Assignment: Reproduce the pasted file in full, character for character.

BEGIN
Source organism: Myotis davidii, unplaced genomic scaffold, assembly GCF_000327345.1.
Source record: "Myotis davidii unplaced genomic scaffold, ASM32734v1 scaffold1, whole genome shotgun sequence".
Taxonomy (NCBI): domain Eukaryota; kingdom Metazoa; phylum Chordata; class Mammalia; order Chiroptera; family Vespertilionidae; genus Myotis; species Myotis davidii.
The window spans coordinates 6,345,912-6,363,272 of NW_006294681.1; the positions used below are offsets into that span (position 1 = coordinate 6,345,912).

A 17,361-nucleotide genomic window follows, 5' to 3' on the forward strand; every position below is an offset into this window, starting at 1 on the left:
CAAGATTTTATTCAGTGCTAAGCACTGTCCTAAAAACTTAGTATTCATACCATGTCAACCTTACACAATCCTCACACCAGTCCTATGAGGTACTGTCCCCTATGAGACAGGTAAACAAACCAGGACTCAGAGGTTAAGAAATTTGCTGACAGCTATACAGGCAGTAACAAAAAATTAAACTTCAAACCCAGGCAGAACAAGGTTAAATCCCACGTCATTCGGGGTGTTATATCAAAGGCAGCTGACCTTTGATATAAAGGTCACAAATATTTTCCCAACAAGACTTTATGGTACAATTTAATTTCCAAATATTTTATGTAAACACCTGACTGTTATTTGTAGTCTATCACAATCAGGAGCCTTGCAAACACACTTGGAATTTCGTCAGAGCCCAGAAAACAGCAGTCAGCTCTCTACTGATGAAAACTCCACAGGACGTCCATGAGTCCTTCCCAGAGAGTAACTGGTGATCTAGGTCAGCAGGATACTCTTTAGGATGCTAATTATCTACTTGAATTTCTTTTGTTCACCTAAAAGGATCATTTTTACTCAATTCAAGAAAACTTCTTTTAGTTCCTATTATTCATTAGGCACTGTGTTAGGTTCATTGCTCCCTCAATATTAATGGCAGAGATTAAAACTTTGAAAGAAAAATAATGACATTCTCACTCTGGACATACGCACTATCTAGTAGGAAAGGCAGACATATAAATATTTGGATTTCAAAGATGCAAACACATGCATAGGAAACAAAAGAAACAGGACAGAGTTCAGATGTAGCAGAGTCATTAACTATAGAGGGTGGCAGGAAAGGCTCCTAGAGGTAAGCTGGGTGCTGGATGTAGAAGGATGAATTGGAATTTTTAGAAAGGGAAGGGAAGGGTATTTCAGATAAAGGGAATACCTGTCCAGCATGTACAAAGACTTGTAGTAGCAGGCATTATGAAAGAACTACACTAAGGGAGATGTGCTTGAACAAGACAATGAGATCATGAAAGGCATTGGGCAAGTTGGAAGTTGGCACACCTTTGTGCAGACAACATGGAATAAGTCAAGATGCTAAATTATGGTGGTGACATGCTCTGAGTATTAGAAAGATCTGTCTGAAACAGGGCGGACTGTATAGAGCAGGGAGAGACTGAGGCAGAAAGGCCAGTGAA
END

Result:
Source organism: Myotis davidii, unplaced genomic scaffold, assembly GCF_000327345.1.
Source record: "Myotis davidii unplaced genomic scaffold, ASM32734v1 scaffold1, whole genome shotgun sequence".
Taxonomy (NCBI): domain Eukaryota; kingdom Metazoa; phylum Chordata; class Mammalia; order Chiroptera; family Vespertilionidae; genus Myotis; species Myotis davidii.
The window spans coordinates 6,345,912-6,363,272 of NW_006294681.1; the positions used below are offsets into that span (position 1 = coordinate 6,345,912).

A 17,361-nucleotide genomic window follows, 5' to 3' on the forward strand; every position below is an offset into this window, starting at 1 on the left:
CAAGATTTTATTCAGTGCTAAGCACTGTCCTAAAAACTTAGTATTCATACCATGTCAACCTTACACAATCCTCACACCAGTCCTATGAGGTACTGTCCCCTATGAGACAGGTAAACAAACCAGGACTCAGAGGTTAAGAAATTTGCTGACAGCTATACAGGCAGTAACAAAAAATTAAACTTCAAACCCAGGCAGAACAAGGTTAAATCCCACGTCATTCGGGGTGTTATATCAAAGGCAGCTGACCTTTGATATAAAGGTCACAAATATTTTCCCAACAAGACTTTATGGTACAATTTAATTTCCAAATATTTTATGTAAACACCTGACTGTTATTTGTAGTCTATCACAATCAGGAGCCTTGCAAACACACTTGGAATTTCGTCAGAGCCCAGAAAACAGCAGTCAGCTCTCTACTGATGAAAACTCCACAGGACGTCCATGAGTCCTTCCCAGAGAGTAACTGGTGATCTAGGTCAGCAGGATACTCTTTAGGATGCTAATTATCTACTTGAATTTCTTTTGTTCACCTAAAAGGATCATTTTTACTCAATTCAAGAAAACTTCTTTTAGTTCCTATTATTCATTAGGCACTGTGTTAGGTTCATTGCTCCCTCAATATTAATGGCAGAGATTAAAACTTTGAAAGAAAAATAATGACATTCTCACTCTGGACATACGCACTATCTAGTAGGAAAGGCAGACATATAAATATTTGGATTTCAAAGATGCAAACACATGCATAGGAAACAAAAGAAACAGGACAGAGTTCAGATGTAGCAGAGTCATTAACTATAGAGGGTGGCAGGAAAGGCTCCTAGAGGTAAGCTGGGTGCTGGATGTAGAAGGATGAATTGGAATTTTTAGAAAGGGAAGGGAAGGGTATTTCAGATAAAGGGAATACCTGTCCAGCATGTACAAAGACTTGTAGTAGCAGGCATTATGAAAGAACTACACTAAGGGAGATGTGCTTGAACAAGACAATGAGATCATGAAAGGCATTGGGCAAGTTGGAAGTTGGCACACCTTTGTGCAGACAACATGGAATAAGTCAAGATGCTAAATTATGGTGGTGACATGCTCTGAGTATTAGAAAGATCTGTCTGAAACAGGGCGGACTGTATAGAGCAGGGAGAGACTGAGGCAGAAAGGCCAGTGAA